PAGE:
Wednesday, March 10, 2010

Tuesday, March 9, 2010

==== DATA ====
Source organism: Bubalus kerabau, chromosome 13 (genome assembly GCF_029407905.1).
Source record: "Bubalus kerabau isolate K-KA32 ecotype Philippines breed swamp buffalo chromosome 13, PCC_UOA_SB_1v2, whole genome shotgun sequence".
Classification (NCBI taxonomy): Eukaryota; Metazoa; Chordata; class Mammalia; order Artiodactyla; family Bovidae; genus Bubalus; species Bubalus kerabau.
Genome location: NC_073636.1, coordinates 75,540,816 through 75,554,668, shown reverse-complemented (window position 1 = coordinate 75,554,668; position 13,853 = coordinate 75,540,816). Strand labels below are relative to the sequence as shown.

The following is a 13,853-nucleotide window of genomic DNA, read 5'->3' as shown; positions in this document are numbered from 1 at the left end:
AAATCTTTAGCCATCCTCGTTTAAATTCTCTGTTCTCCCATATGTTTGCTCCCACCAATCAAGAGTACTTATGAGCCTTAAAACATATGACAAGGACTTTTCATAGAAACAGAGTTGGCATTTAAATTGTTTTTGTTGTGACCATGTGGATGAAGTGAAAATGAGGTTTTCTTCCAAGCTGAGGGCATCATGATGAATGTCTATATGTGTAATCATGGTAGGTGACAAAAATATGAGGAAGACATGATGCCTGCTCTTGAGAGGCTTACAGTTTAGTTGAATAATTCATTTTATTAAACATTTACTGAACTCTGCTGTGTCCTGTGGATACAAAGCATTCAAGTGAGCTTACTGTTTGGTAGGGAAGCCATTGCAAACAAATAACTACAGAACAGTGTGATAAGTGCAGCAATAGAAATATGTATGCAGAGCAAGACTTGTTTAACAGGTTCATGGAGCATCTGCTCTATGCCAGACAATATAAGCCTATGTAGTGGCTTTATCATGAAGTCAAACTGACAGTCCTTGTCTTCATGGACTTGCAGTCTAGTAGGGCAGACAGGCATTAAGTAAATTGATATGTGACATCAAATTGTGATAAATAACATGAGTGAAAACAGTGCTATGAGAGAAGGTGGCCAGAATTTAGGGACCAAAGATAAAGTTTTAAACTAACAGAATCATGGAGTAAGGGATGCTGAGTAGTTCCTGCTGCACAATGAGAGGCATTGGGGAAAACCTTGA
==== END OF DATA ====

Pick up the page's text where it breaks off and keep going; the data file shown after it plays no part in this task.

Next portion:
I am reading a collection of Isaiah Berlin's lectures on Romanticism. What is becoming more and more obvious is the fact that too often we classify or label Romanticism as a movement or an ideal. I am not sure, but I think Berlin would agree with me in saying it is not a singular event or movement, but an unconscious driving force brought to life amidst some of the ugliest times in history. Think of the French Revolution, Industrial Revolution in England, or the war waged between the Catholic church and the Protestant dissenters. There is much more at stake than freedom, and what we understand as Romanticism was born from these ashes. Romanticism is deeply individual. One would argue, successfully I think, that it gave way to how our society functions today. I do not necessarily mean in the capitalist sense, I mean the staunch American individualism. We have taken a steadfast and serene individualism, not budging no matter what the cost, and applied it to our modern lives where its true meaning is lost in our government. Think of the inability of our government branches to agree on healthcare, for example. This is not Romanticism. It is perverted, it is not honorable, it is ugly. The true romantic is a person of belief. A person who is not swayed by the populace, someone who may be willing to die for what they believe to be true and good. This is not motivated by greed, money, power, but by the heart. We have lost our hearts.